Bringing back film tax breaks equals jobs

It’s not often we venture off on topics not totally Hamtramck-centric, at least when it comes to our own editorials.
But this subject does resonate with a number of residents.
Once, just a few short years ago, Michigan’s film industry “steamed like a young man’s dreams.”
Then, the whole thing broke apart and sank like the old Eddie Fitzgerald.
This was in the state’s cinematic “golden age” of 2008-2011, thanks to then-Gov. Jennifer Granholm’s pushing through of a newly conceived film credit program, with support from both political parties in Lansing.
Back in 2008, the deal became the most generous in the country, returning up to 42 percent of a film’s costs.
There was some justified criticism that the deal was a tad bit too generous.
So the deal was tweaked, and from that point forward, film productions were pouring in. Michigan, besides boasting of plenty of homegrown talent, also has a lot to offer scenery-wise: urban (even urban decay), suburban (even vacant malls), unique architecture, rural rolling hills, spring, summer, fall and winter, sand dunes, forests, large and small bodies of water, sun, gray-doomy days, and somewhere in between – we got it!
Talent-wise, the state (including Hamtramck) has plenty of top-grade actors, writers, musicians, sound studios, make-up artists, hair stylists, vintage clothing shops (for period clothing), location scouts, production assistants, and all-around characters.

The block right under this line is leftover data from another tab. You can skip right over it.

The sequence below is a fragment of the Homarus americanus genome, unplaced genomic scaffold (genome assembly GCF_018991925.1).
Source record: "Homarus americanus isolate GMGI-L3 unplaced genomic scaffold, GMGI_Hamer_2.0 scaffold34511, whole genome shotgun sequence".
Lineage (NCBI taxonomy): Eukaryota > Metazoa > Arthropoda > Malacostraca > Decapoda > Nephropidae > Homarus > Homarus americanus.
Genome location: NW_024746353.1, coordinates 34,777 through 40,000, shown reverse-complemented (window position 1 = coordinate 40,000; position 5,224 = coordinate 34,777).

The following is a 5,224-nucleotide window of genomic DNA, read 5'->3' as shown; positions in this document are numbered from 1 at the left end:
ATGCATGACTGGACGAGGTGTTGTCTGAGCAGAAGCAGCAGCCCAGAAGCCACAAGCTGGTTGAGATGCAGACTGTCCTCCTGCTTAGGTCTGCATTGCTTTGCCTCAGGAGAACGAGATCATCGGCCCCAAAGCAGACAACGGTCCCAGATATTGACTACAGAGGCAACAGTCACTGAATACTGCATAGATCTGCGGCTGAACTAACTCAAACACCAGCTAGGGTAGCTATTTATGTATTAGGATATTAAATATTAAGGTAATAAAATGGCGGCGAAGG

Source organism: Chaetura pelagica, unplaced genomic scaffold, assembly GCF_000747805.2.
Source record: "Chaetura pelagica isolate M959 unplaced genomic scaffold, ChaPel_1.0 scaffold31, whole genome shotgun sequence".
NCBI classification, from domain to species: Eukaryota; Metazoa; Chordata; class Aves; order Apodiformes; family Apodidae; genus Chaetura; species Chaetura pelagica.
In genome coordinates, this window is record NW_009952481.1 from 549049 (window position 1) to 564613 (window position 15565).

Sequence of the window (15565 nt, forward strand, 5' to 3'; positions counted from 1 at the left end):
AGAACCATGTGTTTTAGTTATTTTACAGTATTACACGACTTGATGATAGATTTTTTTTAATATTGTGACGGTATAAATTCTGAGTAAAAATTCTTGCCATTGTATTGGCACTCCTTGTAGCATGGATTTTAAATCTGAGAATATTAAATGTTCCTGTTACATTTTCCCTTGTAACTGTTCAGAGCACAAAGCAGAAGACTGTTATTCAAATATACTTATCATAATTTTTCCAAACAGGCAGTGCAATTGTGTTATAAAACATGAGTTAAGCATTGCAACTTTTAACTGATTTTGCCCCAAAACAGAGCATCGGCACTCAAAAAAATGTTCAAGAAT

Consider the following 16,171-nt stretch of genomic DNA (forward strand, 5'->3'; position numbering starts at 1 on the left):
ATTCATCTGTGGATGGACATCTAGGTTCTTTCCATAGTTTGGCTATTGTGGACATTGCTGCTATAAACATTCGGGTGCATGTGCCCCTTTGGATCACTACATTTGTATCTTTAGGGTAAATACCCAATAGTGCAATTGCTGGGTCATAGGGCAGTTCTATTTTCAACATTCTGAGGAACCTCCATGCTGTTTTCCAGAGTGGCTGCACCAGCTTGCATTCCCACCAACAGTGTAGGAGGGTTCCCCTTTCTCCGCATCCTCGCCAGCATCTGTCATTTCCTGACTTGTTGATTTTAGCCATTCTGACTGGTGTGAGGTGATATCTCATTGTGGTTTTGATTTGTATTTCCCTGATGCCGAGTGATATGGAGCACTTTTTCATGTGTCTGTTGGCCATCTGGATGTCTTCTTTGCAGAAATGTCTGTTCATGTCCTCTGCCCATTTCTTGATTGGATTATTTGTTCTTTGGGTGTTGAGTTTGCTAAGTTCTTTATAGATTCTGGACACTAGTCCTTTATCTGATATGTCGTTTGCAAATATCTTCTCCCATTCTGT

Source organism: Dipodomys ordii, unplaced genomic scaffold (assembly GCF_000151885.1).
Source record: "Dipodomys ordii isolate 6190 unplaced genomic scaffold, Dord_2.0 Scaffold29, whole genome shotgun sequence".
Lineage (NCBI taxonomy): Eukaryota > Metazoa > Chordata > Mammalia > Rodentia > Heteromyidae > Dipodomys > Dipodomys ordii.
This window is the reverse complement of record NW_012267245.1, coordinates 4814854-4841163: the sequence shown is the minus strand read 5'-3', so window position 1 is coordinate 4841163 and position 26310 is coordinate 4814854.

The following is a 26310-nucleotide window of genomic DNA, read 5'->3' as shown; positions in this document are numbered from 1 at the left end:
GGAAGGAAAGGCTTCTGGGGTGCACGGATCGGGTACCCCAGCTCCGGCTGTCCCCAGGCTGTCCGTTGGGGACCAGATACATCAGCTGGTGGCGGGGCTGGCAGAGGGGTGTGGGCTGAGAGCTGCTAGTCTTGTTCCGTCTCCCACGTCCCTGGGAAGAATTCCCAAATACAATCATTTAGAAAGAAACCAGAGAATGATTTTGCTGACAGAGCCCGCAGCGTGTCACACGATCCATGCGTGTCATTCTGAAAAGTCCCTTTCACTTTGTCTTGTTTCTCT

Large studios were once being built or planned but all over the metro area, from Pontiac to Wixom to Allen Park.
Of course, other states – heck, even Puerto Rico – sat up and took notice. By 2009, just one year after our credit program rolled out, 44 other states and territories offered some level of incentive package.
And then, the governorship changed hands, and the political winds changed. Hollywood money went up in smoke. People lost jobs.
They lost paychecks.
Now, there’s a call out to revive the idea once again. The feeling here is, it’s a great idea – but many may be once bitten, twice shy, both locally and where the money decisions are made — on the coasts.
We would love to see a practical, well-thought-through and permanent (or at least, say, 20-year) deal put in place to bring the movies back to Michigan.
Among the many other benefits, these programs have shown to boost tourism, by promoting the state as a player itself on the big screens — all over the world.
So what do you say, Michigan legislators:
Posted May 6, 2022

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